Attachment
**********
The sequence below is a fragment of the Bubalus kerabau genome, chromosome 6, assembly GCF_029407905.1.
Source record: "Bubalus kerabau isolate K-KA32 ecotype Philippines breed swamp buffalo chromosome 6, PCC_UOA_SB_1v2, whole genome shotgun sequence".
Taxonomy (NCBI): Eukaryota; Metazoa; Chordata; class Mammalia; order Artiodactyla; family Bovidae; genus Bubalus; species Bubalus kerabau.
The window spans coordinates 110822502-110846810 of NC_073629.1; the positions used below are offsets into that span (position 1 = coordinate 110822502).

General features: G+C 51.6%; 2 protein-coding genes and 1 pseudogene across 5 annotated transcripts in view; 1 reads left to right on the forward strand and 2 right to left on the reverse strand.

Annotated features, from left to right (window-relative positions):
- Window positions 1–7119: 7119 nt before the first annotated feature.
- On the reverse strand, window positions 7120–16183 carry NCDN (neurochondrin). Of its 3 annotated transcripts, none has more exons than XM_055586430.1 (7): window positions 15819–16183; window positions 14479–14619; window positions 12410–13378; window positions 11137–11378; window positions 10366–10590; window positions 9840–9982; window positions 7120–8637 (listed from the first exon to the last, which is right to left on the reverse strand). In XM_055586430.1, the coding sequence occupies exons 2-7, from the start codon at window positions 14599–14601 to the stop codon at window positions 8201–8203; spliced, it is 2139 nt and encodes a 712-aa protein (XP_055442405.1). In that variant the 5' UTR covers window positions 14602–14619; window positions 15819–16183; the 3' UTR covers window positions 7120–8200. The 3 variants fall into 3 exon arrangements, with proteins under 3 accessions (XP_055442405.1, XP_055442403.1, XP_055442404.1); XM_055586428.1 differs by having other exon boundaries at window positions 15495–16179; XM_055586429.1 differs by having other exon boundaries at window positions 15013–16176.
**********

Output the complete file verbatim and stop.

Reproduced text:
The sequence below is a fragment of the Bubalus kerabau genome, chromosome 6, assembly GCF_029407905.1.
Source record: "Bubalus kerabau isolate K-KA32 ecotype Philippines breed swamp buffalo chromosome 6, PCC_UOA_SB_1v2, whole genome shotgun sequence".
Taxonomy (NCBI): Eukaryota; Metazoa; Chordata; class Mammalia; order Artiodactyla; family Bovidae; genus Bubalus; species Bubalus kerabau.
The window spans coordinates 110822502-110846810 of NC_073629.1; the positions used below are offsets into that span (position 1 = coordinate 110822502).

General features: G+C 51.6%; 2 protein-coding genes and 1 pseudogene across 5 annotated transcripts in view; 1 reads left to right on the forward strand and 2 right to left on the reverse strand.

Annotated features, from left to right (window-relative positions):
- Window positions 1–7119: 7119 nt before the first annotated feature.
- On the reverse strand, window positions 7120–16183 carry NCDN (neurochondrin). Of its 3 annotated transcripts, none has more exons than XM_055586430.1 (7): window positions 15819–16183; window positions 14479–14619; window positions 12410–13378; window positions 11137–11378; window positions 10366–10590; window positions 9840–9982; window positions 7120–8637 (listed from the first exon to the last, which is right to left on the reverse strand). In XM_055586430.1, the coding sequence occupies exons 2-7, from the start codon at window positions 14599–14601 to the stop codon at window positions 8201–8203; spliced, it is 2139 nt and encodes a 712-aa protein (XP_055442405.1). In that variant the 5' UTR covers window positions 14602–14619; window positions 15819–16183; the 3' UTR covers window positions 7120–8200. The 3 variants fall into 3 exon arrangements, with proteins under 3 accessions (XP_055442405.1, XP_055442403.1, XP_055442404.1); XM_055586428.1 differs by having other exon boundaries at window positions 15495–16179; XM_055586429.1 differs by having other exon boundaries at window positions 15013–16176.